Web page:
The explosion at the Deepwater Horizon oil rig in the Gulf of Mexico has already been dubbed "Big Oil's Chernobyl," although it is still difficult to estimate the true scale of the disaster or the impact it will have on the local environment and the global economy.
The resulting oil spill is spreading rapidly, and is about to reach the southern coast of the United States, a region whose economy is almost entirely based on tourism. This could cause more than 150,000 people - fishermen, employees at hotels and restaurants - to lose their jobs.
British Petroleum, which owns the rig and is now to blame for the 700 metric tons of oil leaking into the Gulf of Mexico every day, will suffer huge losses as well. In addition to losing a $350 million drill rig, the company's stock plummeted 12%, pushing its market value down by $23 billion. On top of that, the company may be facing $4.6 billion worth of lawsuits. However, what worries international economists is not the future of the British company, but repercussions of the Deepwater disaster on the global market for black gold.
The market was quick to react; speculators immediately took advantage to try to increase oil prices. On May 3, the OPEC oil basket closed at $84.36 per barrel, up $0.23, while light sweet crude oil futures rose $0.04, to $86.19. Still, economists do not believe that there will be any serious impact apart from short-time speculative price increases and continued high oil prices.
The accident has not damaged the infrastructure of the global oil market. The well being drilled at Deepwater Horizon was a test well, and so its loss will not effect the overall commercial production of black gold. Oil production in the region has not stopped, and only a few gas rigs had to suspend operations. The oil spill may only disrupt onshore oil refineries in the southern USA, which relies on oil unloaded along the Gulf coast.
And yet, the Mexico Gulf accident may have far-reaching consequences, as it may jeopardize the U.S. energy program President Barack Obama presented in March.
The program contains plans to resume nuclear power plant construction and to channel substantial investment into the exploration and development of alternative energy sources, in particular into increasing shale gas production. The program also lifted the 20-year moratorium on development of offshore oilfields, which contain an estimated 1.6 trillion cubic meters of natural gas and 14.5 billion barrels of oil. The moratorium was introduced for environmental reasons.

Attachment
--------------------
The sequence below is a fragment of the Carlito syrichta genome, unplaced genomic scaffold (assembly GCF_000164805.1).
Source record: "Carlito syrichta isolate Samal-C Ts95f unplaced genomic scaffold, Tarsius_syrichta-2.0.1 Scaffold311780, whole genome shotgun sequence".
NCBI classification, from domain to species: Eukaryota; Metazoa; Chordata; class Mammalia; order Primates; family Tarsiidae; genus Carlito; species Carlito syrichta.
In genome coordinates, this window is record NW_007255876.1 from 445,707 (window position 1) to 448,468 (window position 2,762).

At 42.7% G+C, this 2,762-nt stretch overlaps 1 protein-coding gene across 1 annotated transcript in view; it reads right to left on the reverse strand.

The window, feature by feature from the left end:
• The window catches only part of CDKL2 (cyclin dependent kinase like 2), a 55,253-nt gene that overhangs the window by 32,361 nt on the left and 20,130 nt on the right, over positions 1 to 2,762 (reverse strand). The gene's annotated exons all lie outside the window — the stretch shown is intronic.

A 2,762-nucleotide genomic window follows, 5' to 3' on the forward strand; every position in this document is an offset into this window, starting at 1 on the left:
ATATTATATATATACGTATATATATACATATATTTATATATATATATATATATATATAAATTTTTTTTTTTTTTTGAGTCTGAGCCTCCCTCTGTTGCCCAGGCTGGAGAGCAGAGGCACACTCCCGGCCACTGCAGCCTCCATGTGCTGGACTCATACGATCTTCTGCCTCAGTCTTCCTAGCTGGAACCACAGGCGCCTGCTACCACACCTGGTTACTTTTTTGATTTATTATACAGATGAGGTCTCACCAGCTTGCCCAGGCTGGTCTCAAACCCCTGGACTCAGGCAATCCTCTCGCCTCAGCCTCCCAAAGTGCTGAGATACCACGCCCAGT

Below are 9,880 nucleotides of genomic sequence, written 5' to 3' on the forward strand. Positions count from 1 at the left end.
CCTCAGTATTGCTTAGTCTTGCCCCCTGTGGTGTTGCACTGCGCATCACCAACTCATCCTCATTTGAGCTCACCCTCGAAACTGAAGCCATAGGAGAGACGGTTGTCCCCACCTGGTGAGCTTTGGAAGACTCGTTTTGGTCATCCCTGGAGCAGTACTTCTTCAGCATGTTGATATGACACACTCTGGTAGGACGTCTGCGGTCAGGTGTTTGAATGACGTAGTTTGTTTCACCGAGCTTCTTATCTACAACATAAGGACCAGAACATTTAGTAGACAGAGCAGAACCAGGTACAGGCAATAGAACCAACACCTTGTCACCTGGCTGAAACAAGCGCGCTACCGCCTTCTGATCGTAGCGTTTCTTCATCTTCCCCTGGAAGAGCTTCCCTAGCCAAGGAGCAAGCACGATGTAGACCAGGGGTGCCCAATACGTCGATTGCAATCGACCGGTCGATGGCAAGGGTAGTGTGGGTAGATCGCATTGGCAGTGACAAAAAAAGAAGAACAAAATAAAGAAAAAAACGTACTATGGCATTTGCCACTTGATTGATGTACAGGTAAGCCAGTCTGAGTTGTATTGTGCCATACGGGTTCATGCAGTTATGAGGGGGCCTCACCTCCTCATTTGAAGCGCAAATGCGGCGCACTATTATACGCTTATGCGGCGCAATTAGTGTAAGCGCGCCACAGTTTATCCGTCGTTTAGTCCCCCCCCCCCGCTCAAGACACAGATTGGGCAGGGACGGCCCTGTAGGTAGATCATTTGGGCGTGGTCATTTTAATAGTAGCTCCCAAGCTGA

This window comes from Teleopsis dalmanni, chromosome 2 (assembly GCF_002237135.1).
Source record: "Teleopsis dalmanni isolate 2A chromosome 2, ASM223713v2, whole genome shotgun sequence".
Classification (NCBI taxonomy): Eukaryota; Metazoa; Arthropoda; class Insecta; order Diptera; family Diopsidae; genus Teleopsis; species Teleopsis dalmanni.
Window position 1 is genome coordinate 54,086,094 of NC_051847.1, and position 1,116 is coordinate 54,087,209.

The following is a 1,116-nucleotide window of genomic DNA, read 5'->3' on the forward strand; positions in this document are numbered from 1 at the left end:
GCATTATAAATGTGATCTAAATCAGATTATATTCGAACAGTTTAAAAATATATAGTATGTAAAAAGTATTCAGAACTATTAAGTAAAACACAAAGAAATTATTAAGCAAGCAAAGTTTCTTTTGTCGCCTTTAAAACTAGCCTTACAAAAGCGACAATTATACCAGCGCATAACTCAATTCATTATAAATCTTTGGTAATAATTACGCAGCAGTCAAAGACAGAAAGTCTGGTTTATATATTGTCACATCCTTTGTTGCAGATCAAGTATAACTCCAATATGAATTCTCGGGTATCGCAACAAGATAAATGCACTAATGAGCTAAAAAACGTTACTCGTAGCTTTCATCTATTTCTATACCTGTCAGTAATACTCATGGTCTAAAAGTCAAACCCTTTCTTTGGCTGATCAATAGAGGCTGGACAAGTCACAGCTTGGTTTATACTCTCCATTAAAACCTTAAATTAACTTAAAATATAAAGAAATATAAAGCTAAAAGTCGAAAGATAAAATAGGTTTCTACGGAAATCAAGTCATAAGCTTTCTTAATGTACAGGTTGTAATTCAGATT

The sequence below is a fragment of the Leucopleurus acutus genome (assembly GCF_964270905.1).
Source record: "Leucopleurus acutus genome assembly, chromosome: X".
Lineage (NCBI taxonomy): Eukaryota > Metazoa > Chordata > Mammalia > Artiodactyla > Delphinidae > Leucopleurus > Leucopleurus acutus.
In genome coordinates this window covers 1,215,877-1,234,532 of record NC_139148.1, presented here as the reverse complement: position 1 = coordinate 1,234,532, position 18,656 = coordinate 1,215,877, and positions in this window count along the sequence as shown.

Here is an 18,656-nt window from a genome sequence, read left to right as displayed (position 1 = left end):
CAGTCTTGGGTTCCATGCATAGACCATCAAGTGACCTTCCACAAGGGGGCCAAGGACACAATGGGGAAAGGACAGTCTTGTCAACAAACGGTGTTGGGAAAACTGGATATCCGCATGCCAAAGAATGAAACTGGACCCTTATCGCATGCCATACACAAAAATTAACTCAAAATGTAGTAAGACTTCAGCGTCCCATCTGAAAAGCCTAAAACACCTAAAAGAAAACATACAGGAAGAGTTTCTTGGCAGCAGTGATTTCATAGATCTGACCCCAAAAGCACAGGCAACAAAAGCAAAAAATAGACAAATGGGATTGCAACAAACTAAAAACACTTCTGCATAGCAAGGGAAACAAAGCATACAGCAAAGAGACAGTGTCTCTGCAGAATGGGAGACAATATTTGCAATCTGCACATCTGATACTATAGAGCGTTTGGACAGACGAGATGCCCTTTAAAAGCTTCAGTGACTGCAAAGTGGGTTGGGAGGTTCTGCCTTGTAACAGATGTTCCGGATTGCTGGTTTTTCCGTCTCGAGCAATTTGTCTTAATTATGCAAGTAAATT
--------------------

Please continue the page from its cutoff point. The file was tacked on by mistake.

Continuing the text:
The new energy program was expected to reduce the American economy's dependence on energy imports, on the one hand, and to generate additional cash to cover the budget deficit, on the other. The deficit for 2011 is projected to reach 10.6% of U.S. GDP.
The country's new energy policy came as an unwelcome surprise for the global oil and gas exporters, because America alone used to consume between 20% and 25% of oil and gas produced internationally. The decline in U.S. imports could have triggered major changes on the global hydrocarbon market, hitting commodity-based economies the hardest. Suffice it to recall how analysts were worried about U.S. companies' successes in shale gas production. True, shale gas is too expensive for commercial production now, and its output is meager, so it cannot revolutionize global gas prices - but only for the time being. But even now, it must be taken into account as a pricing factor.
And now this unexpected good fortune - an oil rig disaster threatens to thwart one of the key policies of the U.S. energy program. The U.S. government already said it would ban offshore drilling until the reasons behind the disaster are investigated.
Again, it is hard to assess the potential consequences of this decision, as we do not know how the situation in the Gulf of Mexico will develop, how soon the Americans will be able to cope with the consequences of the disaster and how long the new moratorium on offshore drilling will last. But one thing is for certain - an energy revolution which could have been triggered by the U.S. new energy program will at least be delayed.
The opinions expressed in this article are the author's and do not necessarily represent those of RIA Novosti.
MOSCOW. (Vlad Grinkevich, RIA Novosti economic commentator)